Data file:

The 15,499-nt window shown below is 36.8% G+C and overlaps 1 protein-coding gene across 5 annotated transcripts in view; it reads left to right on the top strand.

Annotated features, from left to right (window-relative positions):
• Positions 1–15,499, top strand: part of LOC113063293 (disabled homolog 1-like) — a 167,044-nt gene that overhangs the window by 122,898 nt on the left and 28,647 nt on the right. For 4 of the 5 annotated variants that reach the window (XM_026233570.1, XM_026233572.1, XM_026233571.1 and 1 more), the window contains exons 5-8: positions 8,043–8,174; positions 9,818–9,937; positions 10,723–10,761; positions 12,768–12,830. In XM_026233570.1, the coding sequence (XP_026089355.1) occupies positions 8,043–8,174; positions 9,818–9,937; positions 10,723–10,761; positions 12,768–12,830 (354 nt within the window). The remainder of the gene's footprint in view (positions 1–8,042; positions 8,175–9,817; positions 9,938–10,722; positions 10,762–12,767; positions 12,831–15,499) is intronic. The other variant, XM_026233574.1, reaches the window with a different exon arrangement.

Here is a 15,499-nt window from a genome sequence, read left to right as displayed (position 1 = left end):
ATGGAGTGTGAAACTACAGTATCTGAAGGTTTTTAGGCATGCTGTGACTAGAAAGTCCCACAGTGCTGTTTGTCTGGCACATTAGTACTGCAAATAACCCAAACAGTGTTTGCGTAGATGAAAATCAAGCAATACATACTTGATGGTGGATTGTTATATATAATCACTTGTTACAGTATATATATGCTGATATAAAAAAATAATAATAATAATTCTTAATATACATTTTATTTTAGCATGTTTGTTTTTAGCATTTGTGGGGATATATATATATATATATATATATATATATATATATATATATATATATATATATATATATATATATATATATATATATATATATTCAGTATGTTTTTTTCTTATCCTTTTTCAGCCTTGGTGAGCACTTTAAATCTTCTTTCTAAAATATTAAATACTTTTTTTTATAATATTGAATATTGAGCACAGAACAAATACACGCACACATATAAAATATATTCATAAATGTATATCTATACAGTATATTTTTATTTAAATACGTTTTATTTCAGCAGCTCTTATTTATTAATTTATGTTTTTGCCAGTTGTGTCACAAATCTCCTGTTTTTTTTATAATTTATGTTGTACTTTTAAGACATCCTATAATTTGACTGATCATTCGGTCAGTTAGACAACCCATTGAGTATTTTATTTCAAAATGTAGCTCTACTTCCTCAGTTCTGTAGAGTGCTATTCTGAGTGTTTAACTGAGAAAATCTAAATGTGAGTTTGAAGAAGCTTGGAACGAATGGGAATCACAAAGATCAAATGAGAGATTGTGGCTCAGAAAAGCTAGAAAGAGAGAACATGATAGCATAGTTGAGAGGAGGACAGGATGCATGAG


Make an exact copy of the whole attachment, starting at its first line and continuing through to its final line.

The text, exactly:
The 15,499-nt window shown below is 36.8% G+C and overlaps 1 protein-coding gene across 5 annotated transcripts in view; it reads left to right on the top strand.

Annotated features, from left to right (window-relative positions):
• Positions 1–15,499, top strand: part of LOC113063293 (disabled homolog 1-like) — a 167,044-nt gene that overhangs the window by 122,898 nt on the left and 28,647 nt on the right. For 4 of the 5 annotated variants that reach the window (XM_026233570.1, XM_026233572.1, XM_026233571.1 and 1 more), the window contains exons 5-8: positions 8,043–8,174; positions 9,818–9,937; positions 10,723–10,761; positions 12,768–12,830. In XM_026233570.1, the coding sequence (XP_026089355.1) occupies positions 8,043–8,174; positions 9,818–9,937; positions 10,723–10,761; positions 12,768–12,830 (354 nt within the window). The remainder of the gene's footprint in view (positions 1–8,042; positions 8,175–9,817; positions 9,938–10,722; positions 10,762–12,767; positions 12,831–15,499) is intronic. The other variant, XM_026233574.1, reaches the window with a different exon arrangement.

Here is a 15,499-nt window from a genome sequence, read left to right as displayed (position 1 = left end):
ATGGAGTGTGAAACTACAGTATCTGAAGGTTTTTAGGCATGCTGTGACTAGAAAGTCCCACAGTGCTGTTTGTCTGGCACATTAGTACTGCAAATAACCCAAACAGTGTTTGCGTAGATGAAAATCAAGCAATACATACTTGATGGTGGATTGTTATATATAATCACTTGTTACAGTATATATATGCTGATATAAAAAAATAATAATAATAATTCTTAATATACATTTTATTTTAGCATGTTTGTTTTTAGCATTTGTGGGGATATATATATATATATATATATATATATATATATATATATATATATATATATATATATATATATATATATATATATATATATATTCAGTATGTTTTTTTCTTATCCTTTTTCAGCCTTGGTGAGCACTTTAAATCTTCTTTCTAAAATATTAAATACTTTTTTTTATAATATTGAATATTGAGCACAGAACAAATACACGCACACATATAAAATATATTCATAAATGTATATCTATACAGTATATTTTTATTTAAATACGTTTTATTTCAGCAGCTCTTATTTATTAATTTATGTTTTTGCCAGTTGTGTCACAAATCTCCTGTTTTTTTTATAATTTATGTTGTACTTTTAAGACATCCTATAATTTGACTGATCATTCGGTCAGTTAGACAACCCATTGAGTATTTTATTTCAAAATGTAGCTCTACTTCCTCAGTTCTGTAGAGTGCTATTCTGAGTGTTTAACTGAGAAAATCTAAATGTGAGTTTGAAGAAGCTTGGAACGAATGGGAATCACAAAGATCAAATGAGAGATTGTGGCTCAGAAAAGCTAGAAAGAGAGAACATGATAGCATAGTTGAGAGGAGGACAGGATGCATGAG